In terms of definition, yes those are correct.  Broadly speaking FM radios are your average military radios, HF is similar in appearance but you're often looking at near theater level range in transmission/reception given means of transmission.  Wires are field phones or similar, and sat is indeed bouncing stuff off things in splace communications.

 

 

Above company you get the whole range (normal digital encrypted radios, wires, satellite, ionosphere reflective, you name it) range of comms. Company and below you get wire I think, but the companies are expected to fight closely as parts of the BTGs and on the move, so primary means of communications are the radios.

 

p.s. basically you have your ad hoc distributed structure that US appears to (historically) favour and a more centralised top to bottom structure Russia appears to (historically) favour. In my opinion the later is better, as it allows to have a better focus on points of decision the higher commander sets and thus higher over all efficiency of the system.

Edited by ikalugin

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p.s. basically you have your ad hoc distributed structure that US appears to (historically) favour and a more centralised top to bottom structure Russia appears to (historically) favour. In my opinion the later is better, as it allows to have a better focus on points of decision the higher commander sets and thus higher over all efficiency of the system.

 

 

The efficiency might be better only when the higher command knows the situation and is able to keep up with the friction and fog of war. However, we could discuss relative merits of each system ad infinitum, as this problem is old as warfare itself.

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Re: CAS

 

Nothing looks like the AAV from space.  It's huge, looks like a sandcrawler, and next to the Abrams it is the least threat looking vehicle. It really should be the litmus test to see if someone is blind.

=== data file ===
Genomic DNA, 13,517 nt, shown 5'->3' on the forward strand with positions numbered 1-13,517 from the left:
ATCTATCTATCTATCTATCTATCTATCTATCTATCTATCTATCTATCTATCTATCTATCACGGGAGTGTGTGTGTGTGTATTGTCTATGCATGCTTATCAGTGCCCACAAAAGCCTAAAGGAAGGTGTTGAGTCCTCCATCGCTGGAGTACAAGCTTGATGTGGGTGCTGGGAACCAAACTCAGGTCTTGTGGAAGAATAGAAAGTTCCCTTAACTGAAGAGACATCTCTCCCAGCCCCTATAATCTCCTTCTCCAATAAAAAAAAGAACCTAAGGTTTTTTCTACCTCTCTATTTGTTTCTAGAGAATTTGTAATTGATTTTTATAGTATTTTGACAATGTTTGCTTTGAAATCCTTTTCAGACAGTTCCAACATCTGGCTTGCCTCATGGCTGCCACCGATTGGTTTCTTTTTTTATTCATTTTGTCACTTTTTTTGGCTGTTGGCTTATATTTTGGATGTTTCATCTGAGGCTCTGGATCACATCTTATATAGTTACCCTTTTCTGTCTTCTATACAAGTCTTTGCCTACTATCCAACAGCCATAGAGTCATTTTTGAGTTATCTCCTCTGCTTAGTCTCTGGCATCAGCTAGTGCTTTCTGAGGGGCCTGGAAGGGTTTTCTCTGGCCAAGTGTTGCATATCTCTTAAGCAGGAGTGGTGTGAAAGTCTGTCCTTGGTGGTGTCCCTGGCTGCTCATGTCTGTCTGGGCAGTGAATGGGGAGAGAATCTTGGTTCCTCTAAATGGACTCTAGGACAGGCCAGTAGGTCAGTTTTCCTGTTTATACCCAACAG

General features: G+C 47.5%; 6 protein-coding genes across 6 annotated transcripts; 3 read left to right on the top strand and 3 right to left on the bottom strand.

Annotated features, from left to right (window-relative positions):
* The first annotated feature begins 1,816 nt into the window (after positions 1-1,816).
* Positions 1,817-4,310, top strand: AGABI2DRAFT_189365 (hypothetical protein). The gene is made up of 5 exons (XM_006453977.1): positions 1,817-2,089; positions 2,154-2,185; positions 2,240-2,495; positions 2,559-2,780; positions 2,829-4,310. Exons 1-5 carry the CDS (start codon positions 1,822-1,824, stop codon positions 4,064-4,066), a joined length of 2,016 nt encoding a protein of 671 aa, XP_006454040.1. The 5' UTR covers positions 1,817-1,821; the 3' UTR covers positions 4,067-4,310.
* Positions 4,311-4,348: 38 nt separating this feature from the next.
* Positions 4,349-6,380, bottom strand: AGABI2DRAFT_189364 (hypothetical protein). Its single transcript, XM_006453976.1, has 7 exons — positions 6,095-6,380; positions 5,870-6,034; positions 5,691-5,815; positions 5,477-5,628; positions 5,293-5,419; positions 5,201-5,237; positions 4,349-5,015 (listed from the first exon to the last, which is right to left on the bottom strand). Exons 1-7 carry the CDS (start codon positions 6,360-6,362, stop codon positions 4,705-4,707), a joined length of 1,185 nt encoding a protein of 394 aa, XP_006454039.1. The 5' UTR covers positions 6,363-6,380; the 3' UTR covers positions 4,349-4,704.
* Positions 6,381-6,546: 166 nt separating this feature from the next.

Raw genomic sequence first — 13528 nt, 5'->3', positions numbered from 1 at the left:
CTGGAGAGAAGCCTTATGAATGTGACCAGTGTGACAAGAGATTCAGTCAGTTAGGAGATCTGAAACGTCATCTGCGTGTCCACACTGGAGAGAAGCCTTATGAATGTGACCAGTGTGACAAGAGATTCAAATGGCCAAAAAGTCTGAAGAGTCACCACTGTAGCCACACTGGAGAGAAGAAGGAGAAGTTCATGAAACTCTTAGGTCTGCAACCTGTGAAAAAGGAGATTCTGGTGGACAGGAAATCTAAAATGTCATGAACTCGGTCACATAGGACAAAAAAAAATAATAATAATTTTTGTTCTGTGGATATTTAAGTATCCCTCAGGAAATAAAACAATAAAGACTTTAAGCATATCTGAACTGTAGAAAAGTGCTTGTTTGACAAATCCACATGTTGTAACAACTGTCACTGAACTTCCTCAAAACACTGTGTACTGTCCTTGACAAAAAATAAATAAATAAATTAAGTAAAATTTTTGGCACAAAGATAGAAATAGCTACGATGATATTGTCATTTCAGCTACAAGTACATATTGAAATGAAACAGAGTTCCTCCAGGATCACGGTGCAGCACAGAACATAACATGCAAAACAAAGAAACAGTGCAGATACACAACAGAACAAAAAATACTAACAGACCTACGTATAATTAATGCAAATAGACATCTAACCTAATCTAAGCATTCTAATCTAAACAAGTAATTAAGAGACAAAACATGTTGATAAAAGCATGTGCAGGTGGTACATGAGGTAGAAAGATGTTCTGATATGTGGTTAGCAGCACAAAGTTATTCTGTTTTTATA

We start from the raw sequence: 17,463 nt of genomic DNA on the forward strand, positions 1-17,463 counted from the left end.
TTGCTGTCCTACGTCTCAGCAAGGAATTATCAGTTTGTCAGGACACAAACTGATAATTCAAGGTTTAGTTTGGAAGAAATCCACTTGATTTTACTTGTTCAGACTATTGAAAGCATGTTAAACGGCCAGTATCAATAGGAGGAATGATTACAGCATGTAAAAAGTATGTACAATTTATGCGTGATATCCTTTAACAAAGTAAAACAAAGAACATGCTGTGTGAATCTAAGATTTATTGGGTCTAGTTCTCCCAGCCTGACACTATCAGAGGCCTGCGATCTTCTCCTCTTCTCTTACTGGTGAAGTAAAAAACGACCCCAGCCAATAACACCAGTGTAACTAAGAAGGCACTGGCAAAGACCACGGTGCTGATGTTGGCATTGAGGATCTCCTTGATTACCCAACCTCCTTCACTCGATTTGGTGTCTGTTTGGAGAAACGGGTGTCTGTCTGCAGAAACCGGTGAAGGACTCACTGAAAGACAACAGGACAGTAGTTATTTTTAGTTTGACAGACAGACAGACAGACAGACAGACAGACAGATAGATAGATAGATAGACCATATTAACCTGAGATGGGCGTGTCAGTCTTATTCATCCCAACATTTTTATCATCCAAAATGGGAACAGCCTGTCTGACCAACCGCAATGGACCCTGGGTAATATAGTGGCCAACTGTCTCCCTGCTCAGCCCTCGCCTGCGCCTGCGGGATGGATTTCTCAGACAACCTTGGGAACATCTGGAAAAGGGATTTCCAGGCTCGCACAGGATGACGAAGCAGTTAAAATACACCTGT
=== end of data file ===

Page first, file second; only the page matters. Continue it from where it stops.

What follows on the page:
This is what the imagery from an IR Maverick looks like.

 

Everything looks like rectangles.

 

Re: CAS

 

Nothing looks like the AAV from space.  It's huge, looks like a sandcrawler, and next to the Abrams it is the least threat looking vehicle. It really should be the litmus test to see if someone is blind.

 

Either way had the A-10 and FAC been better integrated there would have been less friction.  And you don't read much about Harriers and USMC F/A-18s ripping up friendly forces, so I thinking maybe they're doing something right.  Closer integration of CAS is never the wrong answer, and the USAF is not especially interested, or good at the integration compared to the USMC model.  If they're not interested in doing the CAS mission, then well why not let the Army handle it for itself?  It's not like CAS being an Army mission will cause the USAF to collapse, and the budget provided for CAS platforms ultimately is money that supports Army/Marine assets anyway isn't it?

 

 

As a practical matter, A-10s and USMC fixed-wing operate the exact same via the same inter-service ATO, joint CAS procedures, joint agencies, etc. There was one notable difference -- keyhole CAS -- but that was restricted to one battle, well after the end of conventional fighting in Iraq. The USAF is interested in doing the CAS mission; they've had almost anything that could possibly haul a JDAM doing it, growing their UAV force, making sure everything has ground-compatible radios, putting the new pods (the ones that can transmit their imagery directly to forces on the ground) on everything as the money and maintenance availability comes up, etc. 

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My apologies to all.  I've managed to catch something and it's rather messed with my sleep patterns, so I'm a bit all over the place.  Coherence is a goal, if not an accomplishment right now.